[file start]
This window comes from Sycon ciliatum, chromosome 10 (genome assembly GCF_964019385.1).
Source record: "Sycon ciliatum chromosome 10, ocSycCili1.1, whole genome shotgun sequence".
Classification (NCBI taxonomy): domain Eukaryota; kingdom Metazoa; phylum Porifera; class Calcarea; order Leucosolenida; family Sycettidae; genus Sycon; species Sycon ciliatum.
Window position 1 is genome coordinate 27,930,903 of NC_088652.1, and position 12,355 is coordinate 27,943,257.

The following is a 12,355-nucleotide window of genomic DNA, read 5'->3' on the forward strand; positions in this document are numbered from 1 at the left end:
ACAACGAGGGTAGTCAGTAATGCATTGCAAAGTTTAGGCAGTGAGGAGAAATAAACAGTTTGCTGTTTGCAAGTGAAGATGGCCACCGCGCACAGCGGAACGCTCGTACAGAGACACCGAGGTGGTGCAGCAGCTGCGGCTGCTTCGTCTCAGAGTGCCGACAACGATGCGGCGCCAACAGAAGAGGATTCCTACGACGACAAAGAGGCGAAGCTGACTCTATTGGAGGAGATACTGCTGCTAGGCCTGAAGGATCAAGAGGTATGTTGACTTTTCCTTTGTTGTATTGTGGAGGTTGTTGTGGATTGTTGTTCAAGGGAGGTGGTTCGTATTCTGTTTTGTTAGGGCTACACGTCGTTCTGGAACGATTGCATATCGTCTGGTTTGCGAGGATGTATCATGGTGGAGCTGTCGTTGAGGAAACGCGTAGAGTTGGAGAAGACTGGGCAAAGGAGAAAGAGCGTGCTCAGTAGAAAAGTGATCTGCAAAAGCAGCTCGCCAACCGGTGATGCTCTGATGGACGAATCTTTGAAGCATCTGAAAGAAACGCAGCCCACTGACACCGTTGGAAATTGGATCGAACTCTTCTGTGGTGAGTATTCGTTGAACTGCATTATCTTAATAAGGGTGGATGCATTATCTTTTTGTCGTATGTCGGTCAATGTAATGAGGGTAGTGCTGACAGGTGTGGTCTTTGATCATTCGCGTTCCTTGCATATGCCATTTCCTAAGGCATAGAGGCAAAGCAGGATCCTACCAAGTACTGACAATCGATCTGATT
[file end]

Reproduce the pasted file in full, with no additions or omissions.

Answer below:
This window comes from Sycon ciliatum, chromosome 10 (genome assembly GCF_964019385.1).
Source record: "Sycon ciliatum chromosome 10, ocSycCili1.1, whole genome shotgun sequence".
Classification (NCBI taxonomy): domain Eukaryota; kingdom Metazoa; phylum Porifera; class Calcarea; order Leucosolenida; family Sycettidae; genus Sycon; species Sycon ciliatum.
Window position 1 is genome coordinate 27,930,903 of NC_088652.1, and position 12,355 is coordinate 27,943,257.

The following is a 12,355-nucleotide window of genomic DNA, read 5'->3' on the forward strand; positions in this document are numbered from 1 at the left end:
ACAACGAGGGTAGTCAGTAATGCATTGCAAAGTTTAGGCAGTGAGGAGAAATAAACAGTTTGCTGTTTGCAAGTGAAGATGGCCACCGCGCACAGCGGAACGCTCGTACAGAGACACCGAGGTGGTGCAGCAGCTGCGGCTGCTTCGTCTCAGAGTGCCGACAACGATGCGGCGCCAACAGAAGAGGATTCCTACGACGACAAAGAGGCGAAGCTGACTCTATTGGAGGAGATACTGCTGCTAGGCCTGAAGGATCAAGAGGTATGTTGACTTTTCCTTTGTTGTATTGTGGAGGTTGTTGTGGATTGTTGTTCAAGGGAGGTGGTTCGTATTCTGTTTTGTTAGGGCTACACGTCGTTCTGGAACGATTGCATATCGTCTGGTTTGCGAGGATGTATCATGGTGGAGCTGTCGTTGAGGAAACGCGTAGAGTTGGAGAAGACTGGGCAAAGGAGAAAGAGCGTGCTCAGTAGAAAAGTGATCTGCAAAAGCAGCTCGCCAACCGGTGATGCTCTGATGGACGAATCTTTGAAGCATCTGAAAGAAACGCAGCCCACTGACACCGTTGGAAATTGGATCGAACTCTTCTGTGGTGAGTATTCGTTGAACTGCATTATCTTAATAAGGGTGGATGCATTATCTTTTTGTCGTATGTCGGTCAATGTAATGAGGGTAGTGCTGACAGGTGTGGTCTTTGATCATTCGCGTTCCTTGCATATGCCATTTCCTAAGGCATAGAGGCAAAGCAGGATCCTACCAAGTACTGACAATCGATCTGATT